fbpx
Analysis

Gove’s ‘romantic’ farming vision just that. Hopelessly so

by Luke Lythgoe | 20.02.2018

“I am romantic,” said Michael Gove in a speech on farming’s future after Brexit. At least he admits it. The vision he laid out at the National Farmers Union annual conference ignored uncomfortable realities over the future of farming subsidies, access to foreign markets and labour, and his new green initiatives.

Much of the environment secretary’s speech focused on his plans to reallocate farming subsidies – currently paid by the EU based on the amount of land held – to reward environmental initiatives by farmers. He reeled off a lengthy shopping list: protecting soils, planting woodland and maintaining hedgerows; research into automation, data science and gene-editing; improving public access and education; achieving higher standards of animal welfare.

All admirable goals, but can farmers bank on the same level of funding into the future? Gove is correct that the government will be able to decide how the roughly £3 billion the EU pays annually to UK farmers is spent after Brexit, or more likely after the transition period. But rather than being guaranteed by Brussels, these payments will be competing with everything else the government funds – from the NHS to defence to education. With all forms of Brexit projected to hit our economic growth, politicians will have less money to share around. Whatever Gove’s intentions, governments change and with it their spending priorities.

Farmers also need to be able to sell their goods in foreign markets. Gove ignored his government’s plans to wrench us out of the EU’s single market, where 60% of our agri-food exports currently end up. Any free trade deal we strike with the EU will likely make trade harder than it is now.

What about new deals with non-EU countries? UK farmers will struggle to compete with the mega-farms of the US, Australia, New Zealand and South America. At the same conference, the head of the NFU blasted the Brexiter ploy of “scouring the world for low-cost food” – including those infamous chlorine-washed chickens.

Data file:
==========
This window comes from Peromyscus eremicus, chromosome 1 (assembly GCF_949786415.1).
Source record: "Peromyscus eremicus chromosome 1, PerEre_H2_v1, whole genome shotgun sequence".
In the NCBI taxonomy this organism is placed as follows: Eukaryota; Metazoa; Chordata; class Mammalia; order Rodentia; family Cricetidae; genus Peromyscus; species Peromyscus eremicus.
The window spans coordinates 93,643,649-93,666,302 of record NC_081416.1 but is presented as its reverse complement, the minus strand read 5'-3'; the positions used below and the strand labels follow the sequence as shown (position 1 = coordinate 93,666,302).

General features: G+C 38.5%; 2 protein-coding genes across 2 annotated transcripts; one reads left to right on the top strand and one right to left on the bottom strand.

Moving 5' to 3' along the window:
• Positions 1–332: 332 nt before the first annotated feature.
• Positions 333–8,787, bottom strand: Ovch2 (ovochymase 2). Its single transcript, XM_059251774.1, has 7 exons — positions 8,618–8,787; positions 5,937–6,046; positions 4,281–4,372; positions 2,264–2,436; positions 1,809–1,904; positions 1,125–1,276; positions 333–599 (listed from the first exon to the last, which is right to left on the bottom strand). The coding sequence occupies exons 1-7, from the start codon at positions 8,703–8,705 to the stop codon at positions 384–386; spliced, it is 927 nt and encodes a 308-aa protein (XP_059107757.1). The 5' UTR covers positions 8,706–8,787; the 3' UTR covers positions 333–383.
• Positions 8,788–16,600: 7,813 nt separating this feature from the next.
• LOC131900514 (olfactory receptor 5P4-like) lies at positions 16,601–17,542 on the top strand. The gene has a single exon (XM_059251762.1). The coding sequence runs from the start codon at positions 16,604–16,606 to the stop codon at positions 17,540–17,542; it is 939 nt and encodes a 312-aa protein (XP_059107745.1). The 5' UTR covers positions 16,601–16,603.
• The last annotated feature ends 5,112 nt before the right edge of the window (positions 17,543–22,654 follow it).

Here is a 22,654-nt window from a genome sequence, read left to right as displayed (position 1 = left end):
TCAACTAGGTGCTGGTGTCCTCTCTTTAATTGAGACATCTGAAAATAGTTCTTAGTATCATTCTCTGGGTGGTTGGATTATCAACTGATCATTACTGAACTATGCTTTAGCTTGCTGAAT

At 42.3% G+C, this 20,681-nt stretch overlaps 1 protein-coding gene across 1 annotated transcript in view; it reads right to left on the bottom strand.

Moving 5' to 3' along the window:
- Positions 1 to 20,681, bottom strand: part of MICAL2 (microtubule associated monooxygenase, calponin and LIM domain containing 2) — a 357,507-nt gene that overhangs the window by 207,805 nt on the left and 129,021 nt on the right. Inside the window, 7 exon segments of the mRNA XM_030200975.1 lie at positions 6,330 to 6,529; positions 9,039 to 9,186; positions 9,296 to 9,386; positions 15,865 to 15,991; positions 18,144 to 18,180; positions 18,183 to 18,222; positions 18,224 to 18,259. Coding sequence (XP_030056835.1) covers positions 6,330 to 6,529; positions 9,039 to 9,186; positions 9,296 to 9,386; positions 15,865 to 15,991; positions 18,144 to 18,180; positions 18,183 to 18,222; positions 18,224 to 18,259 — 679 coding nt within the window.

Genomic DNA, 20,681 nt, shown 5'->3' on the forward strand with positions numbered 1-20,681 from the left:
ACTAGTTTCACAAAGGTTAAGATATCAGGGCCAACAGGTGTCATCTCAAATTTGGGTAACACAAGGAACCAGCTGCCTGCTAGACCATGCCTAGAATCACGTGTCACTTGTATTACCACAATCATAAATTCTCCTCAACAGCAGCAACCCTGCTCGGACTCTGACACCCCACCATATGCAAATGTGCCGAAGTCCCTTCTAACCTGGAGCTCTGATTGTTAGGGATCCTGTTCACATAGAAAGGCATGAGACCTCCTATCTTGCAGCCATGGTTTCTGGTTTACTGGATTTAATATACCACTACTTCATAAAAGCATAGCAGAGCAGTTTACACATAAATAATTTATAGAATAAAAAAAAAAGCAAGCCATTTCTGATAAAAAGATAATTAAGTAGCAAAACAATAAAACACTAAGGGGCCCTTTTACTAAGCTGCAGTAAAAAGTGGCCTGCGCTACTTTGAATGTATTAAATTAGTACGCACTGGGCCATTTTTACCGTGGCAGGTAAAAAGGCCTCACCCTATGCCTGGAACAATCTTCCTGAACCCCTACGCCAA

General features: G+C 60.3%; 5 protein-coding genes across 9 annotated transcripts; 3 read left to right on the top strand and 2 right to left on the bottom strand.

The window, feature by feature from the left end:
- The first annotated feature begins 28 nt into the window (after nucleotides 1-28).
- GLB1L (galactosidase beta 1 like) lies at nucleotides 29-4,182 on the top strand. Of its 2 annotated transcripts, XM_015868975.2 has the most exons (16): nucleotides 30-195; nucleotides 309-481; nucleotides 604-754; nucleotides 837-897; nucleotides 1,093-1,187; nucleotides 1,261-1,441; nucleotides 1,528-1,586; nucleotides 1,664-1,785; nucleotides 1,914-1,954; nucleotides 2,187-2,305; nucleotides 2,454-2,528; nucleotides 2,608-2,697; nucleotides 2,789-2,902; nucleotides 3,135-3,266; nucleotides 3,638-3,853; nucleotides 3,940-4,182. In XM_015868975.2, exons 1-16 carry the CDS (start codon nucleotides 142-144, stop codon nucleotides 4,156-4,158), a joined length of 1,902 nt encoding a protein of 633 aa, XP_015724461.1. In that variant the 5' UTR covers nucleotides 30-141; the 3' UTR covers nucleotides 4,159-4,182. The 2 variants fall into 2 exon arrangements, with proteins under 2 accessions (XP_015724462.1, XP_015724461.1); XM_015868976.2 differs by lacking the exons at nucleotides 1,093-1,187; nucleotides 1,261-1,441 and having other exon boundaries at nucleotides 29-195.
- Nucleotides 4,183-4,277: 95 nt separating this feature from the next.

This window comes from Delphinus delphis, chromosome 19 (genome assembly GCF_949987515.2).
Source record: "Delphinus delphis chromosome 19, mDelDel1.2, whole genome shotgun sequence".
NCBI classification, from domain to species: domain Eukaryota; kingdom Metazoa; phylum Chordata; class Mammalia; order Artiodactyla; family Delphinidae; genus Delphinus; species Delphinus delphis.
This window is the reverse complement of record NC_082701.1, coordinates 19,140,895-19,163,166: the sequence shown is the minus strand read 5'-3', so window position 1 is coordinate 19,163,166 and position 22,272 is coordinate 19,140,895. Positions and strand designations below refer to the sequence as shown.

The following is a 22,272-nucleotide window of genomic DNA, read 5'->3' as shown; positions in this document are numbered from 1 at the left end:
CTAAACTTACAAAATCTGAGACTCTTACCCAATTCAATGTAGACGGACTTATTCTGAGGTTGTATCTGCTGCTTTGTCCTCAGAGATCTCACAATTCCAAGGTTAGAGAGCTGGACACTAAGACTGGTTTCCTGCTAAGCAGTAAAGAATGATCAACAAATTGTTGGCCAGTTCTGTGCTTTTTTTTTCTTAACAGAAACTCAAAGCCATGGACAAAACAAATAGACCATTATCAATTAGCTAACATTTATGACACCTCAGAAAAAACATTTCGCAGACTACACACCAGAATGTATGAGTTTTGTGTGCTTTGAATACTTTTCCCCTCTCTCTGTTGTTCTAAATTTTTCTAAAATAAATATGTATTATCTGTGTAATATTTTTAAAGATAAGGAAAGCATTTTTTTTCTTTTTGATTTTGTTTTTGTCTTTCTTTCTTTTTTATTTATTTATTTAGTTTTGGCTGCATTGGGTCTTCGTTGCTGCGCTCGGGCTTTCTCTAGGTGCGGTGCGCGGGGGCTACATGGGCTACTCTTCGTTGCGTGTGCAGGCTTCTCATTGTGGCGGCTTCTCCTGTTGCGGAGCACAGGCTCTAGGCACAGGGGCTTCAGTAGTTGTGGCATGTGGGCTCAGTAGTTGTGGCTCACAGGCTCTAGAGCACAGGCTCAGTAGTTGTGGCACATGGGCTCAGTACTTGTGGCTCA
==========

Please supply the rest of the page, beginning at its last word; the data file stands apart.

Farmers also need workers. Gove admitted that the supply of seasonal labourers from the EU is falling. There are already reports of produce rotting in the field with no one to pick it. He proposed farmers look “further afield”. Quite apart from how the anti-immigration Brexiters will react to labourers arriving from Asia or Africa, sourcing these distant workers will be more expensive as well as a bureaucratic headache for the Home Office.

Finally, Gove’s drive for greener farming practices is less workable outside the EU. If British farmers put money into environmental innovations, they will be at a competitive disadvantage against European farmers with less onerous standards. The whole point of the EU’s single market is to create a level playing field which benefits producers and consumers across the 500-million-strong bloc. It would be better for the UK to continue driving reform of the EU’s Common Agricultural Policy from within the club.

Want more InFacts?

Click here to get the newsletter

Your first name (required)

Your last name (required)

Your email (required)

Choose which newsletters you want to subscribe to (required)
Daily InFacts NewsletterWeekly InFacts NewsletterBoth the daily and the weekly Newsletter

By clicking 'Sign up to InFacts' I consent to InFacts's privacy policy and being contacted by InFacts. You can unsubscribe at any time by emailing [email protected]

Edited by Hugo Dixon